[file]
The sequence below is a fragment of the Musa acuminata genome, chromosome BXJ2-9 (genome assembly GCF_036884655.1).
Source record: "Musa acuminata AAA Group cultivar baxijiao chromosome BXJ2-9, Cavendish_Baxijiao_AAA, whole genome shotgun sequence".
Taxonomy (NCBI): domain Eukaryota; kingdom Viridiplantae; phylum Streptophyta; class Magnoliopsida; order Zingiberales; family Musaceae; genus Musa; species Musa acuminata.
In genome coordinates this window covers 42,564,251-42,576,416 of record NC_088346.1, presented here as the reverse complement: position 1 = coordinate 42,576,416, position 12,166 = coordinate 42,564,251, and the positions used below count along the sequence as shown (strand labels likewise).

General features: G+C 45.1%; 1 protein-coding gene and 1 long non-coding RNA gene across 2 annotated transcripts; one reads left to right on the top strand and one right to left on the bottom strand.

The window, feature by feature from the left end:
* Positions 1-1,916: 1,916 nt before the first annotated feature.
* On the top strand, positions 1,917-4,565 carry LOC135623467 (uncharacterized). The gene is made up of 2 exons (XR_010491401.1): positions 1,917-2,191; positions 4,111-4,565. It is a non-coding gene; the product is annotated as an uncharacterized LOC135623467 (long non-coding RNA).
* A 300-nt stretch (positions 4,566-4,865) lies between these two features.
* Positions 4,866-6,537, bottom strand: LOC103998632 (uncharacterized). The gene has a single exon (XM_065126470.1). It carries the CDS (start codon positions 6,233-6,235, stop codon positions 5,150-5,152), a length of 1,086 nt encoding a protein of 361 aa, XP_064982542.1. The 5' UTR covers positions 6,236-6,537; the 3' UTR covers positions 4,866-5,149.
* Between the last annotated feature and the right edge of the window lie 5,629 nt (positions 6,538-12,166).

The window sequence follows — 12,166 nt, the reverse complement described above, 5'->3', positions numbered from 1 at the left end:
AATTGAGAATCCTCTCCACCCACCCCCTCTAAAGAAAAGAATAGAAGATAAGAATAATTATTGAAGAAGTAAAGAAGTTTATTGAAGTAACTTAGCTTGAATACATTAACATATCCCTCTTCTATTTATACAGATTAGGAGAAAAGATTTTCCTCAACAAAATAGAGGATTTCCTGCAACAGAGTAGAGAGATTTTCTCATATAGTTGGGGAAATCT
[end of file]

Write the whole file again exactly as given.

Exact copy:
The sequence below is a fragment of the Musa acuminata genome, chromosome BXJ2-9 (genome assembly GCF_036884655.1).
Source record: "Musa acuminata AAA Group cultivar baxijiao chromosome BXJ2-9, Cavendish_Baxijiao_AAA, whole genome shotgun sequence".
Taxonomy (NCBI): domain Eukaryota; kingdom Viridiplantae; phylum Streptophyta; class Magnoliopsida; order Zingiberales; family Musaceae; genus Musa; species Musa acuminata.
In genome coordinates this window covers 42,564,251-42,576,416 of record NC_088346.1, presented here as the reverse complement: position 1 = coordinate 42,576,416, position 12,166 = coordinate 42,564,251, and the positions used below count along the sequence as shown (strand labels likewise).

General features: G+C 45.1%; 1 protein-coding gene and 1 long non-coding RNA gene across 2 annotated transcripts; one reads left to right on the top strand and one right to left on the bottom strand.

The window, feature by feature from the left end:
* Positions 1-1,916: 1,916 nt before the first annotated feature.
* On the top strand, positions 1,917-4,565 carry LOC135623467 (uncharacterized). The gene is made up of 2 exons (XR_010491401.1): positions 1,917-2,191; positions 4,111-4,565. It is a non-coding gene; the product is annotated as an uncharacterized LOC135623467 (long non-coding RNA).
* A 300-nt stretch (positions 4,566-4,865) lies between these two features.
* Positions 4,866-6,537, bottom strand: LOC103998632 (uncharacterized). The gene has a single exon (XM_065126470.1). It carries the CDS (start codon positions 6,233-6,235, stop codon positions 5,150-5,152), a length of 1,086 nt encoding a protein of 361 aa, XP_064982542.1. The 5' UTR covers positions 6,236-6,537; the 3' UTR covers positions 4,866-5,149.
* Between the last annotated feature and the right edge of the window lie 5,629 nt (positions 6,538-12,166).

The window sequence follows — 12,166 nt, the reverse complement described above, 5'->3', positions numbered from 1 at the left end:
AATTGAGAATCCTCTCCACCCACCCCCTCTAAAGAAAAGAATAGAAGATAAGAATAATTATTGAAGAAGTAAAGAAGTTTATTGAAGTAACTTAGCTTGAATACATTAACATATCCCTCTTCTATTTATACAGATTAGGAGAAAAGATTTTCCTCAACAAAATAGAGGATTTCCTGCAACAGAGTAGAGAGATTTTCTCATATAGTTGGGGAAATCT